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Pipeline Economics


There was lots of important economic news this week, and we are going to jump right in. Also, since I pointed out last week some of my best calls for the last year (it has been a good year so far), it is only fair I discuss an area where I might be wrong, and why. Well, maybe not completely wrong, but read on and see. We move quickly to survey a fire in the oil patch. And finally, one of our Three Amigos is actually showing signs of life. The other two are still AWOL. But you have to start somewhere.

Pipeline Economics

In the real world, if you put gas or oil into one end of a pipe, you expect to get gas or oil when it comes out the other end. If you turn the water on, you expect to get water at the end of the hose.

Economics and business is much the same way, but with one big difference, and the key word is "expect". The relationships between economic inputs and expected results is not as certain as our water hoses. When Greenspan puts rate cuts into the pipeline, we expect to see an economic recovery. Because of those expectations, investors start to re-deploy capital. The problem is that is just one of many, many things going into our economic pipeline.

To take the analogy further, it takes pressure to move something through a pipe. Plus, depending upon the length of the pipe, it can take a lot of time. Each input adds or subtracts from that pressure. And then there are those nasty leaks.

I remember reading the analysis when Greenspan first cut rates in January. The consensus seemed to be that it takes 12-18 months for rate cuts to take effect. But since the rate cuts were faster and deeper than any in previous history, we were going to see a faster recovery: the still missing second-half recovery. Forget next year, the cheerleaders told us, things were going to happen quicker, so buy stocks now.

Now it is the second half. Now the cheerleaders tell us to buy because the recovery is going to start real soon. The rate cuts have been in the pipeline for seven months, and any day now they will have an effect, so buy stocks.

I see the ubiquitous Schwab commercial almost every day where the chairman tells nervous investors to just take a deep breath and relax. He tells us in his soothing voice the market has experienced problems like this before, and everything will be alright. Soon. (Implication: keep buying stocks and mutual funds from Schwab.)

The problem is the US economic pipe is huge and it takes a lot of pressure to move the economy forward. Normally, this is no problem, as the pipe is tight and there is a lot of additional economic stimulus to keep things moving forward.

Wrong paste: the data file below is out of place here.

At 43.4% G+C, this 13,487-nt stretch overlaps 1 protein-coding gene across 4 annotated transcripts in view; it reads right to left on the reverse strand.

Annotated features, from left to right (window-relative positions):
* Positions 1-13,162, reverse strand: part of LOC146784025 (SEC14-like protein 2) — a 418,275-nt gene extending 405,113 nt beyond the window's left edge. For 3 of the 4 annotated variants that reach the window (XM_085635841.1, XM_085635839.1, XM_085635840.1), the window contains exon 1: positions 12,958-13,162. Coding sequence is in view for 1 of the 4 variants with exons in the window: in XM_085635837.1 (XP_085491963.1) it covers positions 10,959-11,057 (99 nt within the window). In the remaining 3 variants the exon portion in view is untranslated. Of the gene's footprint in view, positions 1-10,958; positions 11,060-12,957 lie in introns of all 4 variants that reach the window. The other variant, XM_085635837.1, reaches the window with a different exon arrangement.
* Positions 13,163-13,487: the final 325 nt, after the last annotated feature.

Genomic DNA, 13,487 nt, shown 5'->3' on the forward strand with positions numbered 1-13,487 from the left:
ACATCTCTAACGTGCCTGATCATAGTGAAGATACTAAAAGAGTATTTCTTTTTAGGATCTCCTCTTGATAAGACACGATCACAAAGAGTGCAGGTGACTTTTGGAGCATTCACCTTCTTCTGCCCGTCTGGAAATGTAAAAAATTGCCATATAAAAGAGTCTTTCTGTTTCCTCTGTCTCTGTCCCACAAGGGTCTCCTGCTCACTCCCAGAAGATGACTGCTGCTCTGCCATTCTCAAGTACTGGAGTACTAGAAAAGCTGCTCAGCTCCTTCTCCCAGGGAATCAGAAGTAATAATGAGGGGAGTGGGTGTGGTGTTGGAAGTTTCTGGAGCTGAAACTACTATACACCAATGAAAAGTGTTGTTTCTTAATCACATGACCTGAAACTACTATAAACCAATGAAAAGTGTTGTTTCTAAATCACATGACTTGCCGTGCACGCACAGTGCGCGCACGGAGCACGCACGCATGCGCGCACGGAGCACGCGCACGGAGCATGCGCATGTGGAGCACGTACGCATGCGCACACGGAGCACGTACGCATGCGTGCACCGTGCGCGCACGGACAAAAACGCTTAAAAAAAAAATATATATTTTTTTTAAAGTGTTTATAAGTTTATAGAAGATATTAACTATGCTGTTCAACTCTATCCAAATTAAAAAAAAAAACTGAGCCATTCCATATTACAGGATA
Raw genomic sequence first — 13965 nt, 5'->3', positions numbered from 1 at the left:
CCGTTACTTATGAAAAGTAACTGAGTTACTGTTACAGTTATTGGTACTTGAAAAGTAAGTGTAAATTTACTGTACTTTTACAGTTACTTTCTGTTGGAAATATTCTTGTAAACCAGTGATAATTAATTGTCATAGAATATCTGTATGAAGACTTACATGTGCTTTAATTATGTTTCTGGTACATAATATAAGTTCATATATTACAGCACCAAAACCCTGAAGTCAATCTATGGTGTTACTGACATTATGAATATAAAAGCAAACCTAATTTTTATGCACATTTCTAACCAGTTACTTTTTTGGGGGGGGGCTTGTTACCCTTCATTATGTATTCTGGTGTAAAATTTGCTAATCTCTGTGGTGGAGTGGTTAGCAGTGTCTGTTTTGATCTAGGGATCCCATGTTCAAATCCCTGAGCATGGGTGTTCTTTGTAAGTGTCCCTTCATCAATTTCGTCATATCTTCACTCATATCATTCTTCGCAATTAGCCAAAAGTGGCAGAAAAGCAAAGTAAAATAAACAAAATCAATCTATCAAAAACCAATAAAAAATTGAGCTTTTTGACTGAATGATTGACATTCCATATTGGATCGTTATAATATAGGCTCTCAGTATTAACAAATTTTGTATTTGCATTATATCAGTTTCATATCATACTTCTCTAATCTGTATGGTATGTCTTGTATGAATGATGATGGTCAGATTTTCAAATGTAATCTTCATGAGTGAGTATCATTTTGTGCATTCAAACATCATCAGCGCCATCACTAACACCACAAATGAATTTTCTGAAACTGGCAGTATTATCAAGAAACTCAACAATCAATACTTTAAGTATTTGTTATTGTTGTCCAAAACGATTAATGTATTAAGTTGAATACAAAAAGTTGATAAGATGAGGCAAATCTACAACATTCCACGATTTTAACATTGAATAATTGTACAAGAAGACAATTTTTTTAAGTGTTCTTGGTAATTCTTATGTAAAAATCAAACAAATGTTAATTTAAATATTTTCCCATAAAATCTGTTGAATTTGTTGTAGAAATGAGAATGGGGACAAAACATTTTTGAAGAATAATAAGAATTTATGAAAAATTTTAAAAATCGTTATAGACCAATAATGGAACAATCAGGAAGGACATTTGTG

But lately, there have been some leaks in the pipe, draining pressure and slowing things down. That means Greenspan is going to have to fix the leaks or apply more rate cut pressure.

Let's examine some of the leaks which are sapping our national economic growth.

Leak # 1: First and foremost is the growing global trade recession. I have outlined in detail for the last few months the seriously deteriorating global trade picture. Nearly every country's imports and exports are down from last year, many developing countries seeing drops in the 20-30% range. We have recently seen serious deterioration in Germany and the rest of Europe. Their cheerleaders told us earlier this year they would not have a problem.

A global trade recession will obviously have an effect on the economic pipeline, and the leak is getting bigger. Cutting rates in the US will have little short-term effect on this leak. There is no Greenspan equivalent for the world economy. The US consumer has been the engine for world growth. That engine is losing its steam. Until Greenspan can get more coal into the consumer engine, it doesn't seem realistic to expect that leak to get fixed any time soon.

Leak #2: Industrial Production is down, down, down. By now you have read the headline that Industrial Production was down 0.1% in July and was the 10th straight negative month. But the devil is in the details, and Greg Weldon loves to give us the details.

"Of the 22 "Industry Groups" for which details are provided, 21 revealed a yr-yr contraction in output ... while ONLY ONE showed a gain...EACH of the groups listed above, revealed NEW LOWS in terms of the yr-yr contraction. "